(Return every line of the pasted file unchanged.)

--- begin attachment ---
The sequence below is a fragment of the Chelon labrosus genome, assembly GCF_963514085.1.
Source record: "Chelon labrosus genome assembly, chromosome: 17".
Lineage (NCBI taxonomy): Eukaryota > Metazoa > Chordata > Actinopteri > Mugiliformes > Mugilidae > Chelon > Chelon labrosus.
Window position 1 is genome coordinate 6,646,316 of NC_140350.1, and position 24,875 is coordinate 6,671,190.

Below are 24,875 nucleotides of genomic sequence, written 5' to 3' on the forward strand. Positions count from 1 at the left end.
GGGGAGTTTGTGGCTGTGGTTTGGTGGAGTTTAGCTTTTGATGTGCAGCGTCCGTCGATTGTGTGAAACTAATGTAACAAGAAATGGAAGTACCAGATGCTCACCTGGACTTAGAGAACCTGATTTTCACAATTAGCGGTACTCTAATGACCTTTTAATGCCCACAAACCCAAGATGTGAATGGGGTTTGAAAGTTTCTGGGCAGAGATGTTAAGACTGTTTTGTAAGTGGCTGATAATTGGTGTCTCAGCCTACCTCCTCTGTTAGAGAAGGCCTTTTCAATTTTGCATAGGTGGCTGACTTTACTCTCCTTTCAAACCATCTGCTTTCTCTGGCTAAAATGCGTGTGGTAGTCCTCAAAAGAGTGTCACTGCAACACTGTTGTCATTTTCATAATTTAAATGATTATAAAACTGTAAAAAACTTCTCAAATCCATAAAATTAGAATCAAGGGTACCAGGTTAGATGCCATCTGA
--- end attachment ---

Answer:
The sequence below is a fragment of the Chelon labrosus genome, assembly GCF_963514085.1.
Source record: "Chelon labrosus genome assembly, chromosome: 17".
Lineage (NCBI taxonomy): Eukaryota > Metazoa > Chordata > Actinopteri > Mugiliformes > Mugilidae > Chelon > Chelon labrosus.
Window position 1 is genome coordinate 6,646,316 of NC_140350.1, and position 24,875 is coordinate 6,671,190.

Below are 24,875 nucleotides of genomic sequence, written 5' to 3' on the forward strand. Positions count from 1 at the left end.
GGGGAGTTTGTGGCTGTGGTTTGGTGGAGTTTAGCTTTTGATGTGCAGCGTCCGTCGATTGTGTGAAACTAATGTAACAAGAAATGGAAGTACCAGATGCTCACCTGGACTTAGAGAACCTGATTTTCACAATTAGCGGTACTCTAATGACCTTTTAATGCCCACAAACCCAAGATGTGAATGGGGTTTGAAAGTTTCTGGGCAGAGATGTTAAGACTGTTTTGTAAGTGGCTGATAATTGGTGTCTCAGCCTACCTCCTCTGTTAGAGAAGGCCTTTTCAATTTTGCATAGGTGGCTGACTTTACTCTCCTTTCAAACCATCTGCTTTCTCTGGCTAAAATGCGTGTGGTAGTCCTCAAAAGAGTGTCACTGCAACACTGTTGTCATTTTCATAATTTAAATGATTATAAAACTGTAAAAAACTTCTCAAATCCATAAAATTAGAATCAAGGGTACCAGGTTAGATGCCATCTGA